“For me, it’s not a doomsday scenario. It’s not too late now. I’m not afraid—for me it’s much more important to grab the opportunities now.”


Within days of heading back to her frozen working quarters on the Greenland ice sheet—what is the world’s largest island—Dahl-Jensen says she looks forward to hosting UM students in 2020 for what will be their final season, given their latest efforts are close to reaching bedrock.

With a population of about 30, the research site runs during the 24-hour sunlight of summer to avoid -60°C winter temps. The isolated, extreme conditions require ingenuity. How do they create the tunnels? They dig a trench, and within it, blow up giant balloons, cover the tops with snow, and then deflate them. How do they get food? A U.S. Air National Guard Hercules from upstate New York, equipped with landing skis, arrives once a month, carrying 10 tonnes—much of it frozen.

How do they sleep? Above ground, in large insulated tents called weatherports, with a frigid 200-metre walk to the bathroom tent (a red flag in the snow signals “occupied.”) If a machine breaks, they use a 3-D printer to make a new part. If there’s a medical emergency, there’s a physician among the crew (and anesthesia).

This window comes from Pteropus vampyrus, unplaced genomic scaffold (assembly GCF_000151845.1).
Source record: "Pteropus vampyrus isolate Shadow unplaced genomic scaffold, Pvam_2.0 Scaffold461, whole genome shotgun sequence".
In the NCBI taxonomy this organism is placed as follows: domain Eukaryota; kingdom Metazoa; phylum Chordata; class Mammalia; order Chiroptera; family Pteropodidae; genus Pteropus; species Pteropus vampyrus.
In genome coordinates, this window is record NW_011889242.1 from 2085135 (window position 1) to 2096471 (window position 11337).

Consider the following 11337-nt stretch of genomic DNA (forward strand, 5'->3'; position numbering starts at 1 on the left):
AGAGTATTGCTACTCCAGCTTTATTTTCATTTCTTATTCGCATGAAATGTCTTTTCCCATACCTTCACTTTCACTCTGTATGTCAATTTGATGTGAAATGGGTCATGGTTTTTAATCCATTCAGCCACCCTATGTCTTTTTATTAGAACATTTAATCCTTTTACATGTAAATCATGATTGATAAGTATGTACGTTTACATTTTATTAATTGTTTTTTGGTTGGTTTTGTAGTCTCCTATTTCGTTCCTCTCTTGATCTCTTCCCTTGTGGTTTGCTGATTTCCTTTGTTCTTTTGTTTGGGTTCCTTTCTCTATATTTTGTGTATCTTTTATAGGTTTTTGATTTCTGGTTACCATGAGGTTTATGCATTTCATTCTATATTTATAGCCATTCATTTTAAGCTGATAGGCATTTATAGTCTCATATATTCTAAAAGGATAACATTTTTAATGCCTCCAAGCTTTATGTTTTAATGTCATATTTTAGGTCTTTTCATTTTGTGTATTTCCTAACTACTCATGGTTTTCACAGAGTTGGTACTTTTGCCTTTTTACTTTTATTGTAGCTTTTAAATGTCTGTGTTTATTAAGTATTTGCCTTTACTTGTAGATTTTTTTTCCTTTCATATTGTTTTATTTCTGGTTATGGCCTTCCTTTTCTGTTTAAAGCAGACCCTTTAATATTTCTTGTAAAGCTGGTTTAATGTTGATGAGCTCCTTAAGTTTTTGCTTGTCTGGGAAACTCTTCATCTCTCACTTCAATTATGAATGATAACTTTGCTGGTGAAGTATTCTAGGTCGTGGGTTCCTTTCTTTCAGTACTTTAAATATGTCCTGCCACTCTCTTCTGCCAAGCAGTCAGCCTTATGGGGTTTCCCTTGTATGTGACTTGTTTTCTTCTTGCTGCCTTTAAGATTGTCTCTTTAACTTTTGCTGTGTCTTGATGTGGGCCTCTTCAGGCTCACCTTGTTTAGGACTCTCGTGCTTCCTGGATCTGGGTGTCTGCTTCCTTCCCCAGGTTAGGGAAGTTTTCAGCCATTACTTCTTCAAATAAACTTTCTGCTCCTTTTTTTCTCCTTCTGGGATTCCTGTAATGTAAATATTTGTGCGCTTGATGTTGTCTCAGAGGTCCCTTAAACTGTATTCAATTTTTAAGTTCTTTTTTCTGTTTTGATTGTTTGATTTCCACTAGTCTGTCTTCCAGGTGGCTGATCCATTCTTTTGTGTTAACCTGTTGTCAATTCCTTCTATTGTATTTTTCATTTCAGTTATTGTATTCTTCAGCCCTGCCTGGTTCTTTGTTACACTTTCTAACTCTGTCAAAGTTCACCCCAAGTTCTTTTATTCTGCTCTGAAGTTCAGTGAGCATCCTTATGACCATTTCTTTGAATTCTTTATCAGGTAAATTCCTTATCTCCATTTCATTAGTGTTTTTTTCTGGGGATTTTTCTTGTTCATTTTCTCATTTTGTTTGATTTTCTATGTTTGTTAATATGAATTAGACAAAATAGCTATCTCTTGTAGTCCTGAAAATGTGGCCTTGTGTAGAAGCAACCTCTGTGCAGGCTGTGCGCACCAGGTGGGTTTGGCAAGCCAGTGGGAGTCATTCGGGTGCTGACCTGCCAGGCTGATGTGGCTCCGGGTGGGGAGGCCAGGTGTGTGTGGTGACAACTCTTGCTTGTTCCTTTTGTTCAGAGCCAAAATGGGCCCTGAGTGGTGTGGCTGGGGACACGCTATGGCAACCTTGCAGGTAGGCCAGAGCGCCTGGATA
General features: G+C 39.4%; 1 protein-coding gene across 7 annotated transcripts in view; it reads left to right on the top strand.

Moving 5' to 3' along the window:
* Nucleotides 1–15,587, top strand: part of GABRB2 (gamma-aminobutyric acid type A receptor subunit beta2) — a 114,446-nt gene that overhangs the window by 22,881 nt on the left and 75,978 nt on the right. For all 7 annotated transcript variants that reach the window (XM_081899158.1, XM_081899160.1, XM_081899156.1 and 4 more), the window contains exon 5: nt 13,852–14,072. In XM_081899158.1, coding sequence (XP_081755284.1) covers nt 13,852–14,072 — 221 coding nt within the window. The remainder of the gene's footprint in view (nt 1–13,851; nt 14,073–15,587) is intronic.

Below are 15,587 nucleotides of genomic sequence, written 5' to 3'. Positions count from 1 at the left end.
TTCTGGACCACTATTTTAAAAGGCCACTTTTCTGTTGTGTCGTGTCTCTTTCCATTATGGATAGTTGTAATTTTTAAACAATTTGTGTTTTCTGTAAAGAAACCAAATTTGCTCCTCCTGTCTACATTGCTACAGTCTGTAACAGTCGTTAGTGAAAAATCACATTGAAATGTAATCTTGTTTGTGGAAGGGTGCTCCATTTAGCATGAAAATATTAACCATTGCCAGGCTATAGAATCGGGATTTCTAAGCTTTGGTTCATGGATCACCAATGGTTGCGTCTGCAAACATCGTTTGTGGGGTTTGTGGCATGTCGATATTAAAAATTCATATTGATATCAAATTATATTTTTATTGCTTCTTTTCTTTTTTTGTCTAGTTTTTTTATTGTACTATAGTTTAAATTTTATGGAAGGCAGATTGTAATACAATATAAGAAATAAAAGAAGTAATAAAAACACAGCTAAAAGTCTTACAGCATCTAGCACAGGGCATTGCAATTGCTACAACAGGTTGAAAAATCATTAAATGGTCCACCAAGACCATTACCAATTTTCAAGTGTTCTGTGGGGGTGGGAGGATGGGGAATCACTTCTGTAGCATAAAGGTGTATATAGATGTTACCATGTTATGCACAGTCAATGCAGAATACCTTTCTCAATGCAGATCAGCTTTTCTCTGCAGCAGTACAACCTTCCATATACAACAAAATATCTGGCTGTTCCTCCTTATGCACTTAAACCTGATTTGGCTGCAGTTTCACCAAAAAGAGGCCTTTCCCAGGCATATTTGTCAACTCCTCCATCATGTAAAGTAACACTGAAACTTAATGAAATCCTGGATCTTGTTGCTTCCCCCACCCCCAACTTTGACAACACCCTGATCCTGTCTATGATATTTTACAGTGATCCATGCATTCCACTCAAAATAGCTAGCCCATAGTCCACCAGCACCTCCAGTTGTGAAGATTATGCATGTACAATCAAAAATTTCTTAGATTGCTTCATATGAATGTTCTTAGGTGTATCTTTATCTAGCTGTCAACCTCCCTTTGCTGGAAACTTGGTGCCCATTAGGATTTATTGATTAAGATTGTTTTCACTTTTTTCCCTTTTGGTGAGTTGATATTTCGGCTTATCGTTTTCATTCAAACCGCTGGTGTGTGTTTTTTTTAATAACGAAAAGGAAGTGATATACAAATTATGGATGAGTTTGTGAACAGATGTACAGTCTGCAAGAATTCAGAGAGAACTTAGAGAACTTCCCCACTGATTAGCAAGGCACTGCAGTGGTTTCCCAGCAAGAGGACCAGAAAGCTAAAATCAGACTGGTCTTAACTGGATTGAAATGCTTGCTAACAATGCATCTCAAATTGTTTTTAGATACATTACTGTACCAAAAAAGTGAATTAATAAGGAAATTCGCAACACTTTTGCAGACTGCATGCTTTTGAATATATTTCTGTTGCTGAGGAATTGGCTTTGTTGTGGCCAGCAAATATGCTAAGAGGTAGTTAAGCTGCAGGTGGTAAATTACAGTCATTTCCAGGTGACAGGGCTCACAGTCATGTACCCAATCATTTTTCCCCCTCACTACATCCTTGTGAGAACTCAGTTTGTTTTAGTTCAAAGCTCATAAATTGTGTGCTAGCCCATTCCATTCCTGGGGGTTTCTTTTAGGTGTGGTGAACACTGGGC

The researchers are still connected to the outside world, so much so they have a designated space where cell phones are discouraged in favour of board games. Even then, some can’t take the physical isolation and leave at the first chance.

“But most people can’t wait to get back,” says Dahl-Jensen, who as a kid would climb 20-metre ice walls on trips to Norway and Sweden with her mountaineering club.

Her mother was a pharmacist. Her father, a physicist in Geneva at the world’s largest particle physics lab, CERN. She grew up watching him use Lego to model ideas for new instruments to accelerate and collide beams of particles. She saw wins and fails—and has had her share.

One of her findings—an abrupt change during a warm period 120,000 years ago, which her team published in Nature in 1993—later proved to be something altogether different; it was actually a fold in the ice. The discrepancy revealed itself a year later, only once an American research team obtained different results, despite being their drilling neighbour on the ice sheet. “If you had told me, as a student, that ice was folding at the bottom because of some kind of turbulence, I would have thought it was crazy,” says Dahl-Jensen, who now sees the error not as a mistake but as one of the most exciting things to have happened in ice research.

The successes and surprises of climate change study are the kinds of things she and her colleagues ponder.

Except on Saturday night, when they happily draw the curtains in their main headquarters to block the midnight sun. Then turn on the disco lights.